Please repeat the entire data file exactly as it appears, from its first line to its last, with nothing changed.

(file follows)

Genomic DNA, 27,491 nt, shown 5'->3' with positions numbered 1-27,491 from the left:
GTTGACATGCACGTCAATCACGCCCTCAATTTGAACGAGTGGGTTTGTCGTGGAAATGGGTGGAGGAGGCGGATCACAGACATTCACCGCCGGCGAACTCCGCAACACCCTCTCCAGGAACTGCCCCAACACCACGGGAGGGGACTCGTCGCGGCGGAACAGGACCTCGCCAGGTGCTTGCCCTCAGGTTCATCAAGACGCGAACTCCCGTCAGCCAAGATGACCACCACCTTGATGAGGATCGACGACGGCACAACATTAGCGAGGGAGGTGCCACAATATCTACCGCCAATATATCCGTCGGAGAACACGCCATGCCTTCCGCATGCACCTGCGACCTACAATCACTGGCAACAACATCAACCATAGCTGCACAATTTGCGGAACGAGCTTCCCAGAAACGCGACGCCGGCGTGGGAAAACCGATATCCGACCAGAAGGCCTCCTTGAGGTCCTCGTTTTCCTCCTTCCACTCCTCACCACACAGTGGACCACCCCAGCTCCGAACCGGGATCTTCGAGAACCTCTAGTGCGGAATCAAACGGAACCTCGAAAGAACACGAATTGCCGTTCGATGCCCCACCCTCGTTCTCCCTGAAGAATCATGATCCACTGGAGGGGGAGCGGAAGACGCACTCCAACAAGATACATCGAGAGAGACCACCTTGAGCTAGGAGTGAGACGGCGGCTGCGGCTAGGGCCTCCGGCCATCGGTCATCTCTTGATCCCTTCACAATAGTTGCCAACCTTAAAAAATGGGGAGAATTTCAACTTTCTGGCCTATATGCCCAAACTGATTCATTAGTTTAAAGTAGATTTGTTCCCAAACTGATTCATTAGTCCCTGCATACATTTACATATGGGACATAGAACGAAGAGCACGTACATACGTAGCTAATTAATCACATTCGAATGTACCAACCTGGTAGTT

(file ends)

Genomic DNA, 27,491 nt, shown 5'->3' with positions numbered 1-27,491 from the left:
GTTGACATGCACGTCAATCACGCCCTCAATTTGAACGAGTGGGTTTGTCGTGGAAATGGGTGGAGGAGGCGGATCACAGACATTCACCGCCGGCGAACTCCGCAACACCCTCTCCAGGAACTGCCCCAACACCACGGGAGGGGACTCGTCGCGGCGGAACAGGACCTCGCCAGGTGCTTGCCCTCAGGTTCATCAAGACGCGAACTCCCGTCAGCCAAGATGACCACCACCTTGATGAGGATCGACGACGGCACAACATTAGCGAGGGAGGTGCCACAATATCTACCGCCAATATATCCGTCGGAGAACACGCCATGCCTTCCGCATGCACCTGCGACCTACAATCACTGGCAACAACATCAACCATAGCTGCACAATTTGCGGAACGAGCTTCCCAGAAACGCGACGCCGGCGTGGGAAAACCGATATCCGACCAGAAGGCCTCCTTGAGGTCCTCGTTTTCCTCCTTCCACTCCTCACCACACAGTGGACCACCCCAGCTCCGAACCGGGATCTTCGAGAACCTCTAGTGCGGAATCAAACGGAACCTCGAAAGAACACGAATTGCCGTTCGATGCCCCACCCTCGTTCTCCCTGAAGAATCATGATCCACTGGAGGGGGAGCGGAAGACGCACTCCAACAAGATACATCGAGAGAGACCACCTTGAGCTAGGAGTGAGACGGCGGCTGCGGCTAGGGCCTCCGGCCATCGGTCATCTCTTGATCCCTTCACAATAGTTGCCAACCTTAAAAAATGGGGAGAATTTCAACTTTCTGGCCTATATGCCCAAACTGATTCATTAGTTTAAAGTAGATTTGTTCCCAAACTGATTCATTAGTCCCTGCATACATTTACATATGGGACATAGAACGAAGAGCACGTACATACGTAGCTAATTAATCACATTCGAATGTACCAACCTGGTAGTT